Someone wants to buy my work, need help asap!

Discussion in 'General Shop Talk' started by slickhare, Jun 7, 2007.

  1. slickhare

    slickhare TPF Noob!

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    So at my school (well, former school now) seniors are allowed to take the final month of the year to pursue whatever project they like as long as it's legitimate and you're learning something. So I chose to take 4 themes (Light, Lines, Liquid, and Motion) and do a series of photos based on them.

    A few days after the presentation, at our grad night, a parent approached me and told me they like my photos, so much so that they wanted to buy some of them. I've never sold a picture before, and I feel bad charging her for it in the first place because I know her, but she was adamant about doing this formally. So I was wondering how you all come up with prices for your work, and also how to sign your photos (they will be on glossy photo paper)?

    The reason for the asap is because I want to contact her as soon as possible, and be ready to do business since she was nice enough to pay me the respect to want to do this. So thanks in advance.
     
  2. mysteryscribe

    mysteryscribe TPF Noob!

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    dont feel bad take the money, I have no idea what you should charge her.
     
  3. slickhare

    slickhare TPF Noob!

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    If it helps, the print will be 11x18. Black and white. And possibly an 8x11 B&W.
     
  4. Digital Matt

    Digital Matt alter ego: Analog Matt

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    First off, you should definitely mat the photo. It keeps the photo off the glass, and it gives you a great place to sign and title the print. Factor that into the price, as well as the cost of the print. Then factor in your own cost, ie, how much time did you spend photographing, and post processing the image. What is your time worth? I would say $50 is a good starting place, but it's entirely up to you. If she wants to frame the picture, let her shouder that cost. If she insists that you frame it, then obviously up the price. I haven't seen your prints, but a white mat and thin black metal frame always works well, and is cost effective.
     
  5. slickhare

    slickhare TPF Noob!

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    I planned to frame it for her. and where can I get mount board that proper for matting? I used foam board for mounting the pictures on in my display, but i don't think that's the same mount board used for matting...
     
  6. TimboAA

    TimboAA TPF Noob!

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    When we mounted photos in my B&W class we mounted them onto white museum board. It is a slight textured material about the thickness of cardboard. If we did an 8x10 print our museum board size was 12 x 14 or so and visually centered on the board (perfectly centered horizontally but slightly higher than dead center vertically). When we signed it, we did so to the bottom of the photo on the right hand side.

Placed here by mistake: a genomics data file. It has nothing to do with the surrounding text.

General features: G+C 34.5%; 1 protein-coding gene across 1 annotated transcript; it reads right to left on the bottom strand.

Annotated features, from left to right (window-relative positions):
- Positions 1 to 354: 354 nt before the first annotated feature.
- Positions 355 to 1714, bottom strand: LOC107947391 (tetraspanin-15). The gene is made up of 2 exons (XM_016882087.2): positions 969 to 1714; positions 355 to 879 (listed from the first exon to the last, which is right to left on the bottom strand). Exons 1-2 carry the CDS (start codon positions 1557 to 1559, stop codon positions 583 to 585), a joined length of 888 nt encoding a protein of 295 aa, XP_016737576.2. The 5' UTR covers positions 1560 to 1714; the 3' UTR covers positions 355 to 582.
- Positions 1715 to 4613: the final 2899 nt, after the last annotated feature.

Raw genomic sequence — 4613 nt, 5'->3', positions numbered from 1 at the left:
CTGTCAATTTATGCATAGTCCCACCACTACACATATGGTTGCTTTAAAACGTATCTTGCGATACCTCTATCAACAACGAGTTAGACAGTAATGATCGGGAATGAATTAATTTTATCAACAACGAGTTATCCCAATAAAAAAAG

Since my prints were done from film, i also wrote the settings i had during enlargement and any other notes on the back. But this won't be necessary unless its for your own collection.
     
  7. craig

    craig TPF Noob!

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    Bring the work to a local frame shop. Add 15% and call it good.

    This question can only be answered by you. If you feel you are a student then give it away. If you feel you have a museum quality print then charge $1,500. I know nothing of your work so I can only throw out general ideas. ASAP.

    My personal work is always given away. Makes me very proud that someone would want it. My commercial and editorial clients get charged an arm and a leg. For me that is where the money is.

    Love and Bass
     
  8. Aquarium Dreams

    Aquarium Dreams TPF Noob!

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    You can buy mats in bulk from here for a good price:

    http://www.matcutter.com/

    I've used them before, suited me fine. Frame them if you insist. I've used these guys, but they have a minimum order amount:

    http://www.frameusa.com/

    If you want to frame them yourself, you should know that the frames you buy will literally only be the frames, and from some places (such as the place above), glass. You'll also need:

    1. 1/8 inch hardwood cut to fit the backs (hardware store)
    2. brads and bradpusher to attach the hardwood backs (hw store)
    3. paper to seal the backs (craft or frame shop)
    4. double sided tape or glue to adhere paper to backs
    5. mister to spray water on the paper back, so it puckers up (the paper is there so dust and such doesn't get into the frame)
    6. screws, hangers, and wire
    7. a drill
    8. pliers

    That's just the way I do it, though. I'm sure other people have easier ways to do it, or more professional or archival methods. Depending on how many pieces you're framing, it can be time consuming, but once you have the process figured out, it goes pretty smoothly. Actually, it's really rewarding to frame your own work. If you shoot the image, develop the film and prints, then mat and frame your work, you own the entire process. It's a great feeling. (There I go getting all hippy dippy.)
     
  9. mysteryscribe

    mysteryscribe TPF Noob!

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    Personally I have prints made in standard sizes by a cut out cardboard matte, shove the little muther in there and slip it in a plastic bag. I have never been good at reading other peoples minds.

    I forget the name but there used to be a place that sold matts by the pad. Like twenty five precut matts not quite cardboard thick but thick enough not to go limp under their own weight.
     

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